“The Great Resignation” is such a deeply flawed narrative

Ted Bauer
4 min readJan 11, 2022

There has been so much hand-wringing over labor statistics and employment quit-rates, i.e. “The Great Resignation,” in the past six to eight months. Almost every narrative out there is a complete joke. Let’s just run through a couple of things quickly on this topic, if we may.

First of all, the reason people typically leave jobs is because they get (a) treated like shit, either by management or customers and then (b) they get paid like shit while being treated like shit. If you want to solve the “resignation” problem, you essentially need nicer, self-aware people in management ranks, you need customers who aren’t entitled a-holes, and you need salary that allows people to keep up with the ends they need to meet. This is very hard, though. Companies don’t like to pay people money, and America loves itself some convenience, which often leads to people being entitled assholes to servers and customer-facing employees.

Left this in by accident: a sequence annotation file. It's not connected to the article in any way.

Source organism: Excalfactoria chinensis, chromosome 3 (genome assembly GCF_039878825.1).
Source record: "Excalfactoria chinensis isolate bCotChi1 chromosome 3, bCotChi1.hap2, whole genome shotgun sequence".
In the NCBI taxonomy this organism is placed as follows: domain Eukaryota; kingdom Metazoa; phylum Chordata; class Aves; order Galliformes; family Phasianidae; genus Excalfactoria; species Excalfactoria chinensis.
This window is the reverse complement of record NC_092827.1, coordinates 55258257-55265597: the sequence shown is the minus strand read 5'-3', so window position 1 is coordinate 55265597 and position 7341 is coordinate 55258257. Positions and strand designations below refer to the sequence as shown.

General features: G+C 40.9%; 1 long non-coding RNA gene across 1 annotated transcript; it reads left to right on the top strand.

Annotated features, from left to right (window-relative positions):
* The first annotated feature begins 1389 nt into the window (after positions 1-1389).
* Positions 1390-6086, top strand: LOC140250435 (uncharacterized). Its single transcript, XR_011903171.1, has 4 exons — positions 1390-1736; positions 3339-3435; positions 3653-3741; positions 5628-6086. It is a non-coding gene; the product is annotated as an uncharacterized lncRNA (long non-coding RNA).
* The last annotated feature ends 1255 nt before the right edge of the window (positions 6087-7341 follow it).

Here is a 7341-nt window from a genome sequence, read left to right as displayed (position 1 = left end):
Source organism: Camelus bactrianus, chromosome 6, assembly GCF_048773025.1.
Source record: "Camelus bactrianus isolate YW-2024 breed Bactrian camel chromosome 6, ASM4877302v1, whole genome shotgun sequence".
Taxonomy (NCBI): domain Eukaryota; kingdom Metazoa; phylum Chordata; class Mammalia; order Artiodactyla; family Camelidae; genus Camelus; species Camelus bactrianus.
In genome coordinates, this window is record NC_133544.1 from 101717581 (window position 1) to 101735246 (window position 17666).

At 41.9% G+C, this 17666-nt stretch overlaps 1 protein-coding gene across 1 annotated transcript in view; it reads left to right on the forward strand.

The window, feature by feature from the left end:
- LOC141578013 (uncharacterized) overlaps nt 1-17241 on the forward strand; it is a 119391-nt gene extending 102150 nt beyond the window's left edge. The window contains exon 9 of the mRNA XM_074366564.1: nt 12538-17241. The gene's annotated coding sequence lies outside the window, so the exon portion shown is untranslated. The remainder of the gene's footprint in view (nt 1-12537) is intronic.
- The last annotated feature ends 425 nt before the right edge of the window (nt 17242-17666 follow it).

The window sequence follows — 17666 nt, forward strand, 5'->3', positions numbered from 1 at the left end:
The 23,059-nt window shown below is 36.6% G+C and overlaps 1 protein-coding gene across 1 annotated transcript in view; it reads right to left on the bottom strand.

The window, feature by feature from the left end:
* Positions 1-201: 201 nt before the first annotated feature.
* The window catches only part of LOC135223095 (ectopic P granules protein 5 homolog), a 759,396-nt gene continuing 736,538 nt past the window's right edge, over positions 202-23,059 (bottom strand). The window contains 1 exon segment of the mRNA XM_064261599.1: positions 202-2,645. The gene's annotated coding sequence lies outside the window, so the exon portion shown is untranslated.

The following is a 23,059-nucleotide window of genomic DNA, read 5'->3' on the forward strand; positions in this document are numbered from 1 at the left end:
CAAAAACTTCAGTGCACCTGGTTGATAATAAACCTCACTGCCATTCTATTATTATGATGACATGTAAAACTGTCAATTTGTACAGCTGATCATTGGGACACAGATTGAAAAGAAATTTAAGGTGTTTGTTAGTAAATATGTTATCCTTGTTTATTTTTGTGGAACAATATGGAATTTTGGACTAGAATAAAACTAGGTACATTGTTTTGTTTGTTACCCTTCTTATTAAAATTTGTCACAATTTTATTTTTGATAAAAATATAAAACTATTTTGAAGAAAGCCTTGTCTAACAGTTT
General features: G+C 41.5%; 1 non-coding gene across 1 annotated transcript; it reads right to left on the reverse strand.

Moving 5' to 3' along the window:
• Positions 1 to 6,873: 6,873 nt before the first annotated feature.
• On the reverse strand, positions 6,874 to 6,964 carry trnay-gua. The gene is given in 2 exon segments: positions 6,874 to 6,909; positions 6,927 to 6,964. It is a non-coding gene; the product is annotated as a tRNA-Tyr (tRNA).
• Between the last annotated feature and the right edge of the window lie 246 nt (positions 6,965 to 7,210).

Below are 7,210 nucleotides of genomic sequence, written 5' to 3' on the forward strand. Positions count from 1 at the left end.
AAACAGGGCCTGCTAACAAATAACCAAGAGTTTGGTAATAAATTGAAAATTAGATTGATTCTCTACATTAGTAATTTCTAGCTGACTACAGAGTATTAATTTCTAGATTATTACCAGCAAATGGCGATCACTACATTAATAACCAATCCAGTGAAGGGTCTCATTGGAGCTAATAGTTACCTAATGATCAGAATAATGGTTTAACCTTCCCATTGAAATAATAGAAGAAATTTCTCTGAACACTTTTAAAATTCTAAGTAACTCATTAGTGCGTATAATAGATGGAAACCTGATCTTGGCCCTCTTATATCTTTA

Second off, put aside the “Dementia Joe is offering socialist free money” narrative for a second. A lot of that is just ideology and not fact. Many of those provisions expired months ago. Are there still people out there getting handouts? Yes. Are there people scamming and working the system? Yes. Will that always be true? Yes. Does it account for all the various labor market discrepancies, i.e. people just don’t want to work anymore? No.

Third, almost every article written about this topic tends to quote HR people — who know nothing about how businesses run, writ large — or executives, who have a vested interest in “the old way of working” and want to keep costs as low as possible. They sometimes also quote “thought leaders,” who generally know nothing and last sat daily in a cubicle farm 14 years ago, or journalists, who also know nothing because journalism is a much different type of work than retail or updating CRMs. All these hot takes NEVER quote someone who really knows what’s happening with workers, or someone that understands the realities of the job market. Case in point: 60 Minutes weighed in on all this last weekend, and they used as the fulcrum point a minority woman, with degrees from Stanford, Harvard, and Oxford, who already has a high-up title at LinkedIn.

Ted Bauer

Mostly write about work, leadership, friendship, masculinity, male infertility, and some other stuff along the way. It's a pleasure to be here.